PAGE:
Djimon Bailey

In today’s game it’s rare that you find a pass first point guard, especially in a showcase. However, Darden Middle School’s (Wilson, NC) c/o 2020 Djimon Bailey is the type of player that makes sure the ball is distributed. It’s clear that his primary objective is getting teammates involved, which is a good trait for a player expected to run the show. The wiry guard keeps his head on a swivel allowing him to see the outlet pass, the slasher in the lane, the big man posting up, or the shooter spotted up on the perimeter. His game reminds you of a Kendall Marshall in regards to his efficiency with the ball. Bailey is precise and does not waste any movements. If he decides to go the basket, it’s one move and to the rim. If he decides to draw the defense and find the open man, it’s a drive and dish. Shooting the ball, Bailey has excellent form and rarely takes a bad shot. He could actually stand to shoot a little more but his selflessness prevents him from it. That can be both good and bad. While Bailey possesses a good basketball IQ, he expects a lot of himself – this is undeniably a good thing. As he continues to mature, he will need to learn how to have a “short memory.” This will enable him to push pass mistakes and stay alert for whatever the next possession brings.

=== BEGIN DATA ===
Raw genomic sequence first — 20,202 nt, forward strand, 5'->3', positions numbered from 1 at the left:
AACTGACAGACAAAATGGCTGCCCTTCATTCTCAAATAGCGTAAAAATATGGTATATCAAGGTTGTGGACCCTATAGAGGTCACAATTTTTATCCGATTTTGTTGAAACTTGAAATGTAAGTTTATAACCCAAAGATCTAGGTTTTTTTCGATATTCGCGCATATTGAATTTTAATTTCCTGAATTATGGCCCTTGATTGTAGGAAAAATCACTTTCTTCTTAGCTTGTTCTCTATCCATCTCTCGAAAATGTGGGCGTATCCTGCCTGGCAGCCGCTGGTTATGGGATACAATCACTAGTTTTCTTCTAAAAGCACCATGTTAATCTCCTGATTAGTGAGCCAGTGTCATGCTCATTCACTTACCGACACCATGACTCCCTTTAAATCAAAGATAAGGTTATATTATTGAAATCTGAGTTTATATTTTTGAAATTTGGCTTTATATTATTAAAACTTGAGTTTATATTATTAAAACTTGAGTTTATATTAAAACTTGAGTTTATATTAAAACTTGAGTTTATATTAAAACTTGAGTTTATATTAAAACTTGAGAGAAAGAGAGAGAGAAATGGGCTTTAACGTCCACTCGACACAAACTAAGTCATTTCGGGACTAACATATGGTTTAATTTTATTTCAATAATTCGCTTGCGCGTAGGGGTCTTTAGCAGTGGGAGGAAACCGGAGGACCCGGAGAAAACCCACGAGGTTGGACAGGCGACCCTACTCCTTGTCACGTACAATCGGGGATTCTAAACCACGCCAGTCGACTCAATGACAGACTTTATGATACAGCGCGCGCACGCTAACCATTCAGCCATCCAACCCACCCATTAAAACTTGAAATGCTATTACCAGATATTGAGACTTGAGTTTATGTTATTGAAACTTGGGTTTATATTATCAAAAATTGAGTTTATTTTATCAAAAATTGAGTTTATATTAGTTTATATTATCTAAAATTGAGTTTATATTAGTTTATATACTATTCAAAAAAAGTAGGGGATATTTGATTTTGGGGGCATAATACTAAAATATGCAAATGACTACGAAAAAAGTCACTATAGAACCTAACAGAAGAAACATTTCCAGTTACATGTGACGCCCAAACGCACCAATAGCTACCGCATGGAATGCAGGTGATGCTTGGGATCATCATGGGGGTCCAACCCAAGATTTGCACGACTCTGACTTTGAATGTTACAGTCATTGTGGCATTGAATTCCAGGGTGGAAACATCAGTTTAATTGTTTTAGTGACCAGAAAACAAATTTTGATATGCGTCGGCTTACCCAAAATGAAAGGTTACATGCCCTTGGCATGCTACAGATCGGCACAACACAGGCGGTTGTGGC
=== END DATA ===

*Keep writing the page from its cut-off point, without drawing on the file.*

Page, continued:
Check out some of Djimon Bailey’s highlights from the Elite 26

Derrick “DJ” Roberson Jr.

Derrick Roberson Jr. is a flat out baller. There are many good characteristics that he has attached to his game. What stands out most about him is his tenacity. Roberson Jr., aka DJ, has a high motor and a will to match it. During the Elite 26 his team was down going into half time and as soon as the 3rd quarter started DJ kicked it up a notch. He was doing it all. From making defensive stops and converting them into fast break points to knocking down shot after shot! Offensively, DJ is a radiator (some of you may not know what that is) and can heat up quickly, getting buckets anywhere on the court. He has the quickness to slice through the lane, blowing by his man and makes good decisions on when to shoot.  He’s energetic on defense, putting him in positions to predict when passes will be made then jumping in for the steal. DJ is also immensely skilled in the open court. As of now, it’s difficult for him to finish through contact; an issue easily rectified as he continues to get stronger. It’s often tough to not root for the guy who plays with a ton of heart and emotion. He has a really good upside and it will be fun to see what the future holds for him.